Re: Where is the line
There can be a physical aspect too, otherwise medication wouldn't help at all.
Here's a way to think about OCD.
When we are born we have a wonderful brain with so much potential, but it has not yet learned many patterns that allow us to connect to the world.
Throughout life we learn patterns.
A couple of years ago I had eye surgery that radically changed the images that were sent to my brain. In some ways I had to relearn to see. Now the new ways of seeing are an established pattern and I rarely have to think about what I am seeing in order to see.
OCD is like a series of thought patterns.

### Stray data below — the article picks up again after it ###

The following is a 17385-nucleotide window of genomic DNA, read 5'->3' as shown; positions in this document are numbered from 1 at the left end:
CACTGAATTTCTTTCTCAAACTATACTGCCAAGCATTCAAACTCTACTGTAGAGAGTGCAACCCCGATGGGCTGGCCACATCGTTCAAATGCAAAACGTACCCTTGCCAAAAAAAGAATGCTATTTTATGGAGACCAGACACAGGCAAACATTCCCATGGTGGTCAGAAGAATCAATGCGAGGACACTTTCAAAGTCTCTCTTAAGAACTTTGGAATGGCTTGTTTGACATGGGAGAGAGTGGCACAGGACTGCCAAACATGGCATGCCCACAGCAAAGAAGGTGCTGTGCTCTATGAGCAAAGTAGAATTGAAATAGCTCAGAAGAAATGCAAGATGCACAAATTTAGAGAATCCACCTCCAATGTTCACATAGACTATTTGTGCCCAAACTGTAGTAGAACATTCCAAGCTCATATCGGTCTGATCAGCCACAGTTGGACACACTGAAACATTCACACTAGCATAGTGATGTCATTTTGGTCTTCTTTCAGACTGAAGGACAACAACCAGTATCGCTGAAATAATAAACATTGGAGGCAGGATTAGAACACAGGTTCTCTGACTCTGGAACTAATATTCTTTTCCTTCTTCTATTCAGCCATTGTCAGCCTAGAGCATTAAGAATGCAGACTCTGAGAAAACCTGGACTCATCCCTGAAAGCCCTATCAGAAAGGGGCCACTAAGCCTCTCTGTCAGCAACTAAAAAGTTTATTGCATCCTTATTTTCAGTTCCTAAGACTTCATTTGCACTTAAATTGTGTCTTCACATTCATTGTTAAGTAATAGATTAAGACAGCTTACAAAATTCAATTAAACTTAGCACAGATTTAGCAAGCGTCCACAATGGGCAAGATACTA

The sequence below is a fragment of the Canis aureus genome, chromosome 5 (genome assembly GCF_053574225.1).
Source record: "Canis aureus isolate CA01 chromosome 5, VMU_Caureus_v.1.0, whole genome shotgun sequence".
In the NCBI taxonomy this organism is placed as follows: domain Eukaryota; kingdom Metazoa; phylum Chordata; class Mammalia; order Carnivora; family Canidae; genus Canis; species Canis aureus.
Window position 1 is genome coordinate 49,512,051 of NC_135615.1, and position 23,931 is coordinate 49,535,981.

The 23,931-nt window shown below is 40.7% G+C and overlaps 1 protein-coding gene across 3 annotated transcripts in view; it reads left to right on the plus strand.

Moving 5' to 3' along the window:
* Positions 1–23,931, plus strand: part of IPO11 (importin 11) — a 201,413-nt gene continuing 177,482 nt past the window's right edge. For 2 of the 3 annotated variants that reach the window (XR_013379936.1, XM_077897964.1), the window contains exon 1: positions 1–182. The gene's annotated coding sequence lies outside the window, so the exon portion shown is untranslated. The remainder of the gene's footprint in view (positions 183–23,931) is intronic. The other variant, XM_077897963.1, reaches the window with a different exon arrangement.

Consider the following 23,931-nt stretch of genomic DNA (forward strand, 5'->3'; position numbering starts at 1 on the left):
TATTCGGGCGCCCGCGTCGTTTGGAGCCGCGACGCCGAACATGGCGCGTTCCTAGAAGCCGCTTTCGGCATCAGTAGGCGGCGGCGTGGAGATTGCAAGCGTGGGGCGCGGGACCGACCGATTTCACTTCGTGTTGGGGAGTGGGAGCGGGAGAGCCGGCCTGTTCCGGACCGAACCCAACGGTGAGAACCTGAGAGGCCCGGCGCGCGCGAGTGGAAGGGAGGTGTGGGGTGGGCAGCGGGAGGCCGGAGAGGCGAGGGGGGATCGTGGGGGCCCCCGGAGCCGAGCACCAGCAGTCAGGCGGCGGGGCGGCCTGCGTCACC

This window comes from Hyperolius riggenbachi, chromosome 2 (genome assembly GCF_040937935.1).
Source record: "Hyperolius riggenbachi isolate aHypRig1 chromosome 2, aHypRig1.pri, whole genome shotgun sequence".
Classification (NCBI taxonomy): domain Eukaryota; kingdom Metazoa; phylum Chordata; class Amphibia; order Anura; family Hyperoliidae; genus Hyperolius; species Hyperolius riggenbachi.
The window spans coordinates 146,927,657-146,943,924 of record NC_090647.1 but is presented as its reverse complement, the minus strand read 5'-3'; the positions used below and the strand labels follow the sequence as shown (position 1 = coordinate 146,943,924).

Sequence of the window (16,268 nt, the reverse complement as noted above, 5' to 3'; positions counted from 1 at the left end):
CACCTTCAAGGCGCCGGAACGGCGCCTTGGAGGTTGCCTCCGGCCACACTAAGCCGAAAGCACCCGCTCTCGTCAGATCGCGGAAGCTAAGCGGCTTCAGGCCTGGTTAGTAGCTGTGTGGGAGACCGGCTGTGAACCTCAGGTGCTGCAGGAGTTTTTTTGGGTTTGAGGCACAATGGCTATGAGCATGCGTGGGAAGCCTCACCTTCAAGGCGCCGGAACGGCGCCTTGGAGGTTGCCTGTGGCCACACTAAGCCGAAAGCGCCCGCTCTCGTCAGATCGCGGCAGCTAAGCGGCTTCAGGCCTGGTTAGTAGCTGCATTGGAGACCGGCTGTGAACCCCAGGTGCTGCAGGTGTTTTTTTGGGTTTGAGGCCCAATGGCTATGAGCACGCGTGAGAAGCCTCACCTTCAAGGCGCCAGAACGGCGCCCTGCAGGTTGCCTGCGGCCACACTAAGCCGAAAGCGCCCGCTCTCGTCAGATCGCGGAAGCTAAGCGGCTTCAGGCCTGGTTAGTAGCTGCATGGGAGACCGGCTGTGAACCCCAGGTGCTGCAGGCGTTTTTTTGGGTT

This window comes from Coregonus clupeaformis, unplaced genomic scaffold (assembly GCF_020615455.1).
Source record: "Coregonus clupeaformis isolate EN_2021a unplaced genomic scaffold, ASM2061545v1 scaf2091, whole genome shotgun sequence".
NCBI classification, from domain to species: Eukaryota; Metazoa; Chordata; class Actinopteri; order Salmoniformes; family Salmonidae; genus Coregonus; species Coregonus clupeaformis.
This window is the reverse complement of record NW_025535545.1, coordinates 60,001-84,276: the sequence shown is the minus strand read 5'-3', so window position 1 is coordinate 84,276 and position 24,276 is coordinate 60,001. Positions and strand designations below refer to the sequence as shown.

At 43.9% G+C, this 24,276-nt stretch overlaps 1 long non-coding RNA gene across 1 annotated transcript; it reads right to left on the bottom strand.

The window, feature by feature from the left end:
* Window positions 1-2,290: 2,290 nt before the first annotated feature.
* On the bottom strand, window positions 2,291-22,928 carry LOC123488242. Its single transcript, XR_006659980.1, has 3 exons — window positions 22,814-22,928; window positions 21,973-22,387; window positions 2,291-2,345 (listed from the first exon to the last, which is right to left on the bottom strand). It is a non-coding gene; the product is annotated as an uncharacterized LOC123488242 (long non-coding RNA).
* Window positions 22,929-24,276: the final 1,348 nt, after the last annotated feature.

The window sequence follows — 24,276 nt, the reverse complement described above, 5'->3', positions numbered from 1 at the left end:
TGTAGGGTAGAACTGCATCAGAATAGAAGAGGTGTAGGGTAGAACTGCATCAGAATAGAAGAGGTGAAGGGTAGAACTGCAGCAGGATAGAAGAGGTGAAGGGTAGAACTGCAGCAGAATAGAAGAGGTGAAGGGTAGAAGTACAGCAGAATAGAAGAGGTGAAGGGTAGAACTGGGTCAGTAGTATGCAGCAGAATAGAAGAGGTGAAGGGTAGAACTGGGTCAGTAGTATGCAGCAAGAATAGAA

Via cognitive therapy or medication or a combination of both or other methods we can at least partially disrupt these annoying, repetitive patterns.
Being diagnosed with a mental illness (e. g. OCD) does still bear something of a social stigma.
So, unfortunately there is a choice between getting help and bearing that stigma, or not getting help.
But if the OCD is causing behavior that makes people talk about you, well, then, the decision is obvious.